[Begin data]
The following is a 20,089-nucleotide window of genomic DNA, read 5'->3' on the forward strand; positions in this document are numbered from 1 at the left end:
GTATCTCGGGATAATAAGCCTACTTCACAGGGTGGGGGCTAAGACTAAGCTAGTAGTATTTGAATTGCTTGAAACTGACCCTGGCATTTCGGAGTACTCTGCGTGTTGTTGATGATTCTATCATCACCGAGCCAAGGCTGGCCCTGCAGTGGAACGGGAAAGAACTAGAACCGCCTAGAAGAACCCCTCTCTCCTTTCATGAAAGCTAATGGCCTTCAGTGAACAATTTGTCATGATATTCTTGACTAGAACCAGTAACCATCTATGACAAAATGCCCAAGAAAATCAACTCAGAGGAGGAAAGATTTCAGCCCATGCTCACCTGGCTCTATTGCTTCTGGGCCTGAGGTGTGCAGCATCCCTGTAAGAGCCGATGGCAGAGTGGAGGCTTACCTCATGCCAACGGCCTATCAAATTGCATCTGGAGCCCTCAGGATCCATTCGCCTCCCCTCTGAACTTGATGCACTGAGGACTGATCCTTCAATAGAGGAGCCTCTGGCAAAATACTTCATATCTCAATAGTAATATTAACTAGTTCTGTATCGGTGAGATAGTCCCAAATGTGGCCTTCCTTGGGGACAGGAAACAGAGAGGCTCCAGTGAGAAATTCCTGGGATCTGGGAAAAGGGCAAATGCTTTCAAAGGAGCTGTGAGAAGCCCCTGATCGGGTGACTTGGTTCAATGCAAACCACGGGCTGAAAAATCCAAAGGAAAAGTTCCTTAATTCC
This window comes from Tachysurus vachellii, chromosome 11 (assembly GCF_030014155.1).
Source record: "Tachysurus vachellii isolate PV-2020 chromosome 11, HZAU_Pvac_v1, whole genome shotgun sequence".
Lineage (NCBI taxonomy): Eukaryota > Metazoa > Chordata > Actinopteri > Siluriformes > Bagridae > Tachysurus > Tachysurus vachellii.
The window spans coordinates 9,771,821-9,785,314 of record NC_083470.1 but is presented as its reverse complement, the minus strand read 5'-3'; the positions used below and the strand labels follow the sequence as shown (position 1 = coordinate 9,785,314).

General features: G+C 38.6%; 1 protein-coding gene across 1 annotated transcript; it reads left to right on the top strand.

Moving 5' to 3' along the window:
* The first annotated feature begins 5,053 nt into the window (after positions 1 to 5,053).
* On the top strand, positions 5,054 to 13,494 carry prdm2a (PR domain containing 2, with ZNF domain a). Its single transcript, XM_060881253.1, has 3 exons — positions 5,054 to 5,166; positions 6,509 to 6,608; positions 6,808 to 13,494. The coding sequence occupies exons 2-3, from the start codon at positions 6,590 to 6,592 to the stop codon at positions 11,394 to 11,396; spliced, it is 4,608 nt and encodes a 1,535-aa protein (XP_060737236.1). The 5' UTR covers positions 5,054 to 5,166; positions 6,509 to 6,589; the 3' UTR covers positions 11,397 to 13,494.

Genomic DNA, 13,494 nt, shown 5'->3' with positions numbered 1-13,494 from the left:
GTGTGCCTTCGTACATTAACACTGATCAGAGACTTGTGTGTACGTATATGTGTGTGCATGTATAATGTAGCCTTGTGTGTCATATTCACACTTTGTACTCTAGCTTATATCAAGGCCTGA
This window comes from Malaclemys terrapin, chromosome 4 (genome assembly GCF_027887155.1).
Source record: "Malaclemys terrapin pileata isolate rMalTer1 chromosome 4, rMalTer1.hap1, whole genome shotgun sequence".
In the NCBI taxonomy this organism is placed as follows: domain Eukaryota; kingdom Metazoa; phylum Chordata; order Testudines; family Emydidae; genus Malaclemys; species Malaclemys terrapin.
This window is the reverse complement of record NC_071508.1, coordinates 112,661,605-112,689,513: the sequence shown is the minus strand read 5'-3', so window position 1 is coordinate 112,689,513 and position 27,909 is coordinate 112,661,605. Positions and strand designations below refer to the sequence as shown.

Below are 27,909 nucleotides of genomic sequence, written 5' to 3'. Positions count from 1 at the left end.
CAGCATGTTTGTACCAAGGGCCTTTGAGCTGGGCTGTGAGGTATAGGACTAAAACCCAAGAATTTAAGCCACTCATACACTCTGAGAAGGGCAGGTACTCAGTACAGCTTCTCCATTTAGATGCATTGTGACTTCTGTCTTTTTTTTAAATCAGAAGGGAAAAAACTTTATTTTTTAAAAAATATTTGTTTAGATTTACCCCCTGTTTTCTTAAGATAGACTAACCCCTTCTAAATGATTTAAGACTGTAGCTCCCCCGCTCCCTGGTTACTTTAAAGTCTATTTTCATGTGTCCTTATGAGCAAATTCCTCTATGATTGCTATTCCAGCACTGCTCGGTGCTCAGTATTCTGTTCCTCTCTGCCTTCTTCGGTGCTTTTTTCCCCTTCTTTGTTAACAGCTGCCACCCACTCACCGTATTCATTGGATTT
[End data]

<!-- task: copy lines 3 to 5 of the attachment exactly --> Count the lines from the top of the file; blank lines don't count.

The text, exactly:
This window comes from Tachysurus vachellii, chromosome 11 (assembly GCF_030014155.1).
Source record: "Tachysurus vachellii isolate PV-2020 chromosome 11, HZAU_Pvac_v1, whole genome shotgun sequence".
Lineage (NCBI taxonomy): Eukaryota > Metazoa > Chordata > Actinopteri > Siluriformes > Bagridae > Tachysurus > Tachysurus vachellii.